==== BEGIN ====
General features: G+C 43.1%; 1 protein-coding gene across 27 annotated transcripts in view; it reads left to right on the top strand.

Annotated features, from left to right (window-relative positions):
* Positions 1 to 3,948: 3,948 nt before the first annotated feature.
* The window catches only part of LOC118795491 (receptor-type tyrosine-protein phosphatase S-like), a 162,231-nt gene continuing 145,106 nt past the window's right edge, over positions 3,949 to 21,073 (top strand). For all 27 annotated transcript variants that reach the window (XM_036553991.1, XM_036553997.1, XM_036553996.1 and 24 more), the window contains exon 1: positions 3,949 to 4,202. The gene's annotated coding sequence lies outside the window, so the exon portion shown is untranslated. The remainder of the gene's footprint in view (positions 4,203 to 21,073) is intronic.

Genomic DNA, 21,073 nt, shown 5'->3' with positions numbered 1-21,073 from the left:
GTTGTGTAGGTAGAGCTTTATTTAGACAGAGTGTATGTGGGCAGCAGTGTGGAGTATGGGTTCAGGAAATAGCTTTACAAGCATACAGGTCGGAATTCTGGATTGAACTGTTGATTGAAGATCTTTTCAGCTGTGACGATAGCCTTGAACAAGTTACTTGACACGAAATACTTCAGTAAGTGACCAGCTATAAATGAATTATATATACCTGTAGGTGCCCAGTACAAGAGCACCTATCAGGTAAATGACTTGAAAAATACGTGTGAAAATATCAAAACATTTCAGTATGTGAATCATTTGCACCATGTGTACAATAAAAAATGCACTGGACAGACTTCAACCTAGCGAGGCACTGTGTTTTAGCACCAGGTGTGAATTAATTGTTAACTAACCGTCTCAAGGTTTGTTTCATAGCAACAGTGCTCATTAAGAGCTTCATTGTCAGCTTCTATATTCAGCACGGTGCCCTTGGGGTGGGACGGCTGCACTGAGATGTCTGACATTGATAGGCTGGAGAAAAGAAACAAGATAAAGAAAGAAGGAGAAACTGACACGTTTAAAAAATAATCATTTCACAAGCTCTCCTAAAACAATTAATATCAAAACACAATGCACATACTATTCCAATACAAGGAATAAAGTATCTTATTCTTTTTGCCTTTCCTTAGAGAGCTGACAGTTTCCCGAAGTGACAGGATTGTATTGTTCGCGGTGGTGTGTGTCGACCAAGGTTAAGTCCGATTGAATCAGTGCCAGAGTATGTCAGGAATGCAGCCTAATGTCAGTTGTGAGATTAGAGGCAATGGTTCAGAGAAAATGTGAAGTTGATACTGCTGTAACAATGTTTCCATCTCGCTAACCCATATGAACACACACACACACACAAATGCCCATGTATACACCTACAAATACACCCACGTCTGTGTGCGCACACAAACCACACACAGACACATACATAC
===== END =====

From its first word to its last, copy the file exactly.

General features: G+C 43.1%; 1 protein-coding gene across 27 annotated transcripts in view; it reads left to right on the top strand.

Annotated features, from left to right (window-relative positions):
* Positions 1 to 3,948: 3,948 nt before the first annotated feature.
* The window catches only part of LOC118795491 (receptor-type tyrosine-protein phosphatase S-like), a 162,231-nt gene continuing 145,106 nt past the window's right edge, over positions 3,949 to 21,073 (top strand). For all 27 annotated transcript variants that reach the window (XM_036553991.1, XM_036553997.1, XM_036553996.1 and 24 more), the window contains exon 1: positions 3,949 to 4,202. The gene's annotated coding sequence lies outside the window, so the exon portion shown is untranslated. The remainder of the gene's footprint in view (positions 4,203 to 21,073) is intronic.

Genomic DNA, 21,073 nt, shown 5'->3' with positions numbered 1-21,073 from the left:
GTTGTGTAGGTAGAGCTTTATTTAGACAGAGTGTATGTGGGCAGCAGTGTGGAGTATGGGTTCAGGAAATAGCTTTACAAGCATACAGGTCGGAATTCTGGATTGAACTGTTGATTGAAGATCTTTTCAGCTGTGACGATAGCCTTGAACAAGTTACTTGACACGAAATACTTCAGTAAGTGACCAGCTATAAATGAATTATATATACCTGTAGGTGCCCAGTACAAGAGCACCTATCAGGTAAATGACTTGAAAAATACGTGTGAAAATATCAAAACATTTCAGTATGTGAATCATTTGCACCATGTGTACAATAAAAAATGCACTGGACAGACTTCAACCTAGCGAGGCACTGTGTTTTAGCACCAGGTGTGAATTAATTGTTAACTAACCGTCTCAAGGTTTGTTTCATAGCAACAGTGCTCATTAAGAGCTTCATTGTCAGCTTCTATATTCAGCACGGTGCCCTTGGGGTGGGACGGCTGCACTGAGATGTCTGACATTGATAGGCTGGAGAAAAGAAACAAGATAAAGAAAGAAGGAGAAACTGACACGTTTAAAAAATAATCATTTCACAAGCTCTCCTAAAACAATTAATATCAAAACACAATGCACATACTATTCCAATACAAGGAATAAAGTATCTTATTCTTTTTGCCTTTCCTTAGAGAGCTGACAGTTTCCCGAAGTGACAGGATTGTATTGTTCGCGGTGGTGTGTGTCGACCAAGGTTAAGTCCGATTGAATCAGTGCCAGAGTATGTCAGGAATGCAGCCTAATGTCAGTTGTGAGATTAGAGGCAATGGTTCAGAGAAAATGTGAAGTTGATACTGCTGTAACAATGTTTCCATCTCGCTAACCCATATGAACACACACACACACACAAATGCCCATGTATACACCTACAAATACACCCACGTCTGTGTGCGCACACAAACCACACACAGACACATACATAC